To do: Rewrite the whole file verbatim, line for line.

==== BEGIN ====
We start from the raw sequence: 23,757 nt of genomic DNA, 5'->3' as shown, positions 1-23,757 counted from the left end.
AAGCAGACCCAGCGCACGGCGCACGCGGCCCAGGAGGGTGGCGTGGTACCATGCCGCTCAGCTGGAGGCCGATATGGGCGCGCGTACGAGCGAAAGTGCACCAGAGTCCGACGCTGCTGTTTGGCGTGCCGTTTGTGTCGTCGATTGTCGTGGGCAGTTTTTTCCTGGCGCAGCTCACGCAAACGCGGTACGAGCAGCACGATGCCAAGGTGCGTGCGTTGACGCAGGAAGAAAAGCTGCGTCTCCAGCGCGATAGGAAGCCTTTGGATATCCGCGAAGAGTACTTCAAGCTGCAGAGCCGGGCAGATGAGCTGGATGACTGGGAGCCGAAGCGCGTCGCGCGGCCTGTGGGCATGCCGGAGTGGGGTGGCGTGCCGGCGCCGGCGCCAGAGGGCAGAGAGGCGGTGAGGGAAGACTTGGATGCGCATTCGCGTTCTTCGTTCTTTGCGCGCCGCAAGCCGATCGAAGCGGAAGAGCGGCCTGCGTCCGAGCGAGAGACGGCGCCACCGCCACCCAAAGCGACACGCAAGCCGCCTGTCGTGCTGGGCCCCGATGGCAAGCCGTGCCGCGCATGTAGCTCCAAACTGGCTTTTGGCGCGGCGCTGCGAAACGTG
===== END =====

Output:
We start from the raw sequence: 23,757 nt of genomic DNA, 5'->3' as shown, positions 1-23,757 counted from the left end.
AAGCAGACCCAGCGCACGGCGCACGCGGCCCAGGAGGGTGGCGTGGTACCATGCCGCTCAGCTGGAGGCCGATATGGGCGCGCGTACGAGCGAAAGTGCACCAGAGTCCGACGCTGCTGTTTGGCGTGCCGTTTGTGTCGTCGATTGTCGTGGGCAGTTTTTTCCTGGCGCAGCTCACGCAAACGCGGTACGAGCAGCACGATGCCAAGGTGCGTGCGTTGACGCAGGAAGAAAAGCTGCGTCTCCAGCGCGATAGGAAGCCTTTGGATATCCGCGAAGAGTACTTCAAGCTGCAGAGCCGGGCAGATGAGCTGGATGACTGGGAGCCGAAGCGCGTCGCGCGGCCTGTGGGCATGCCGGAGTGGGGTGGCGTGCCGGCGCCGGCGCCAGAGGGCAGAGAGGCGGTGAGGGAAGACTTGGATGCGCATTCGCGTTCTTCGTTCTTTGCGCGCCGCAAGCCGATCGAAGCGGAAGAGCGGCCTGCGTCCGAGCGAGAGACGGCGCCACCGCCACCCAAAGCGACACGCAAGCCGCCTGTCGTGCTGGGCCCCGATGGCAAGCCGTGCCGCGCATGTAGCTCCAAACTGGCTTTTGGCGCGGCGCTGCGAAACGTG